Your First Love Will Always Mean Something To You


If you’re lucky, you’re able to experience love for the first time and if you’re REALLY lucky, you’re able to experience love for the first time and not heartache. We’re all told how important it is to treat others how you would want to be treated, but that’s never really clear until you realize what it’s like not to be treated well. In most instances, the guy is always to blame, but not in my case. I treated a man very poorly, but didn’t realize it until someone new was already doing the same to me.

It begins early and it starts really quick. You’re 16 years old and think you have everything figured out. He’s a little bit older than you, he’s kind, passionate, driven, ambitious, and thinks the sun shines out of your ass. Could he be more perfect? The answer is no. This isn’t necessarily a bad thing, but now this is going to be ‘the’ guy. This is going to be the guy you compare every man to for the rest of your life. Here’s why:

You date throughout high school, lose each other’s virginities to one another, experience a lot together for the first time, and fall head over heels in love with one another. You continue dating early into college, but something doesn’t feel right. You feel consumed by this person. Suddenly all you can think about is barely being able to breathe without them because you are basically the same. The anxiety kicks in and the feeling of growing apart is real. You’re not the same person you are when you’re 16 so how are you supposed to love like you’re 16? Somewhere down the road, you both began growing apart while becoming who you were going to be, but neither of you wanted to realize it. You’re not happy anymore and suddenly you’re finding yourself faking orgasms, faking being asleep, spending more time with friends, and checking out cute boys on campus you never even knew existed. It’s happening.

You’re not that 16-year-old girl falling in love for the first time. You’re that freshly 21-year-old woman looking for excitement, fun, laughs, and compliments from strangers. At 16, your first love’s opinion is the only one imaginable to care about, but at 21, you only really start to care about your own. At this point, yours is telling you “you need to have fun.” It’s time to stop being so serious and stop planning your future with a boy who would rather sit at home and watch Harry Potter movies all night than go for a walk and enjoy each other’s company. You loved that about him years ago, but now it’s old. It’s time for something new.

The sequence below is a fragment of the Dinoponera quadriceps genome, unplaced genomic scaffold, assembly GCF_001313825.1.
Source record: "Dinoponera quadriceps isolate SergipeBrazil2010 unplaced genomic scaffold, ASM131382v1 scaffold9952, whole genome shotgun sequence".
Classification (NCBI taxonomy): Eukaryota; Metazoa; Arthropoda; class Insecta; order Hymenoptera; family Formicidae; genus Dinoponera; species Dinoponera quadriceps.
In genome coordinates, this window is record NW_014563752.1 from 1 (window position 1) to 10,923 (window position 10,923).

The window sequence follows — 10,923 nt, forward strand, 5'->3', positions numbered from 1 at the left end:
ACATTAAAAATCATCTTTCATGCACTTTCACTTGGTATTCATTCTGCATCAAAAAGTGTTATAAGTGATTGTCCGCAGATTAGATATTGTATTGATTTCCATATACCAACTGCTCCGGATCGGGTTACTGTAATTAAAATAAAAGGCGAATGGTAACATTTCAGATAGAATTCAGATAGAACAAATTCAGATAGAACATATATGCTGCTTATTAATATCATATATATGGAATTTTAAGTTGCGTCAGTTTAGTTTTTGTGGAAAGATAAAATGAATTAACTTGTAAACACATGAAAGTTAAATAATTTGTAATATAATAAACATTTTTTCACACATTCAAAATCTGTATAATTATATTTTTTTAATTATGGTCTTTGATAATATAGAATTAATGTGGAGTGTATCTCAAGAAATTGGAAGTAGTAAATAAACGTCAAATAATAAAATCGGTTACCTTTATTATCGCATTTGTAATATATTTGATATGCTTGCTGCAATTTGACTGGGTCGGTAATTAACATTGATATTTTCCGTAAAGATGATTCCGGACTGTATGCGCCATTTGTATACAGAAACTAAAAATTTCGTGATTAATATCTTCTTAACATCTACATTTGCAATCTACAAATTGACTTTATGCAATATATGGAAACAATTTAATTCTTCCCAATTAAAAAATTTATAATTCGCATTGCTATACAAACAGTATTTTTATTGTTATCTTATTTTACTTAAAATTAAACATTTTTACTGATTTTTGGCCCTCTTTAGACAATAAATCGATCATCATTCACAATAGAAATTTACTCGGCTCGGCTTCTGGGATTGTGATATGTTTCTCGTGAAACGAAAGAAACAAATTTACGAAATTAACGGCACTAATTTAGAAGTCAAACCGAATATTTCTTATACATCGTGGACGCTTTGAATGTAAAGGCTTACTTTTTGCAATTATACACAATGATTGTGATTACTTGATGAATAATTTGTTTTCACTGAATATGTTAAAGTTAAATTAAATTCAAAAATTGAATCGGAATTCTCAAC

You slowly start to feel yourself give up on your relationship and you don’t realize it now because all you can see is PARTY PARTY PARTY, but you’re going to regret the next decision you make/how you make it. You pack your shit. This is in a hurry, so naturally, you’ve forgotten some things which will make for a heartbreaking pick up 2 months later, but you get out as fast as you can. You do this so fast because you’re afraid of what’s happening in the world and what you’re missing as you’re doing this that you don’t care what you’re leaving behind or even worse, who.

You spend the next few months partying like a rock star and he’s texting you, calling you at odd hours of the night while you’re at your new “boy toy’s” house and you don’t feel a single ounce of sadness, regret, guilt. Absolutely nothing. When you left, you forgot things, remember? But the main thing you forgot was your heart. You went through the next couple years completely incomplete because you were a savage. You were heartless. You were ruthless. I said you’d regret this, didn’t I? And here’s when. You see him in a bar and he can’t stop looking at you. He tells you how great you look, offers to take you home, and you begin crying. Even the tin man gets his heart back, right? You’re not crying because you’re sad, you’re crying because even though all of the heartache, sadness, and hate you’ve put him through, he’s there. Suddenly that boy you fell in love with at 16 is now a man at 23 and he’s still just as kind, passionate, and sweet. That’s what makes him your first love and that’s the kind of first love that means everything.

You begin to feel okay. At first, you couldn’t picture facing him again. The thought of hurting him as bad as you did and then leaving him hanging destroys you. But you don’t say a thing. You left too long ago to deserve to say anything now. You left, never looked back, and moved onto a new relationship. I’m sure that made him feel even better. This isn’t to make you feel shitty, but it’s a sense of closure. It’s a way of putting everything out there and accepting your failures or things you could have done differently. This is your release. This is your release from that terrible person you were who ran when things got tough. Now you can appreciate what was and what will be. You can appreciate that you are no longer heartless. You can appreciate that you were able to find peace in your decision and let go of what was.

You don’t talk at all anymore and you don’t really care too. Do you still love him? Absolutely. Are you still in love with him? Not at all. Something triggers the thought of him every now and then though. It could be a song, a smell, a phrase, or a memory and you smile at what was and feel sad about what happened and how it ended. You’ve moved on, but that first love will always mean everything. It’s better to have loved and lost than to never loved at all, right? Thought Catalog Logo Mark

Indiana University. B.A. English.

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